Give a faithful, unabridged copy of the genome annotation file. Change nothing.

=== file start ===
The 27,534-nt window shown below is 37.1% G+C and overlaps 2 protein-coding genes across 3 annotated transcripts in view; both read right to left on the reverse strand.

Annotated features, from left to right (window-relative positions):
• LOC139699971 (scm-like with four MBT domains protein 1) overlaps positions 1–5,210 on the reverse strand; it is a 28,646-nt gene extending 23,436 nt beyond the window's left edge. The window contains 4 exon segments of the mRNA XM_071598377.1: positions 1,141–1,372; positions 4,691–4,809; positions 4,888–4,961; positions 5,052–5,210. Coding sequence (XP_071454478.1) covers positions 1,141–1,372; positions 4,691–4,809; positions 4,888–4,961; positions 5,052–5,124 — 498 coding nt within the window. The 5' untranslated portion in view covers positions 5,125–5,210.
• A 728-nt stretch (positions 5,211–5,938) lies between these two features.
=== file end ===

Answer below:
The 27,534-nt window shown below is 37.1% G+C and overlaps 2 protein-coding genes across 3 annotated transcripts in view; both read right to left on the reverse strand.

Annotated features, from left to right (window-relative positions):
• LOC139699971 (scm-like with four MBT domains protein 1) overlaps positions 1–5,210 on the reverse strand; it is a 28,646-nt gene extending 23,436 nt beyond the window's left edge. The window contains 4 exon segments of the mRNA XM_071598377.1: positions 1,141–1,372; positions 4,691–4,809; positions 4,888–4,961; positions 5,052–5,210. Coding sequence (XP_071454478.1) covers positions 1,141–1,372; positions 4,691–4,809; positions 4,888–4,961; positions 5,052–5,124 — 498 coding nt within the window. The 5' untranslated portion in view covers positions 5,125–5,210.
• A 728-nt stretch (positions 5,211–5,938) lies between these two features.